This programming language can do, but is not limited to, the following:
- It can detect if a user is active or idle through touch screen presses, cursor movements, mouse clicks, scrolls, and keyboard input.
- It can store data, such as previous site activity and webpage preferences, on the client’s server.
- It can enhance a website’s design by creating a navigation tool like pop-up menus or drop-down menus.
- When it comes to online forms, such as registration forms and login credentials, it can provide basic validation and data format validation.
- Interact between different websites since each website has its own unique server and programming language.
- Enable or control microphones or webcams without asking the user’s explicit permission to do so.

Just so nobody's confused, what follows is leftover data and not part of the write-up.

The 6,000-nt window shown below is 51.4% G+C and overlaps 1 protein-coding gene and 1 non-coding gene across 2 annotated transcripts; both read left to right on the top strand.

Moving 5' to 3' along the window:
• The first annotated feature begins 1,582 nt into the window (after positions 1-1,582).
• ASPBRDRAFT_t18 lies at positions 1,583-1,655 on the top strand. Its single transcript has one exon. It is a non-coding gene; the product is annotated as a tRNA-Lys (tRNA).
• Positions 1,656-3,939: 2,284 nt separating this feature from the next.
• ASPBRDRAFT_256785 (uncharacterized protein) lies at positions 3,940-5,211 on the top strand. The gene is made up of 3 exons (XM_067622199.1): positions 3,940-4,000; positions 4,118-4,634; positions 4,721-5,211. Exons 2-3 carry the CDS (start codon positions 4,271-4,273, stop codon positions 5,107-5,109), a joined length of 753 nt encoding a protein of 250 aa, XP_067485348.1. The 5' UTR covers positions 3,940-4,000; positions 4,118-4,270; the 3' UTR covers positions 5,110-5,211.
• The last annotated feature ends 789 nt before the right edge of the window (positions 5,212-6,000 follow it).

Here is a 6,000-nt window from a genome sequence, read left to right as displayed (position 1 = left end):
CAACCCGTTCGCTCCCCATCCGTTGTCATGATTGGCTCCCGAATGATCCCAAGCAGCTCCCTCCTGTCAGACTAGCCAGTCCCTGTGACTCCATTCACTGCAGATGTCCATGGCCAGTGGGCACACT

- Read or write anything on a client’s hard disk or execute programs on a user’s computer.
HTML handles all the content of a website, including text, images, page titles, and other content. CSS, on the other hand, specifies the layout of the content. This provides the dimensions of images and the font color, type, and size of texts. It customizes the content from HTML and encompasses most of the design factors of a webpage.
Some websites either use dynamic code or static code or both. Dynamic means that the content updates depending on a given circumstance—for example, the current foreign exchange rate. A static code, on the other hand, only displays content that never changes.
- Geolocation API – controls geographical information, most obvious in Google Maps
- Bookmarks API – allows the creation, manipulation, and organization of bookmarked pages
- topSites API – provides access to a user’s most visited sites
- Google Maps API – embeds custom maps and driving directions to facilitate navigation
- Facebook Login API – enables user authentication with each login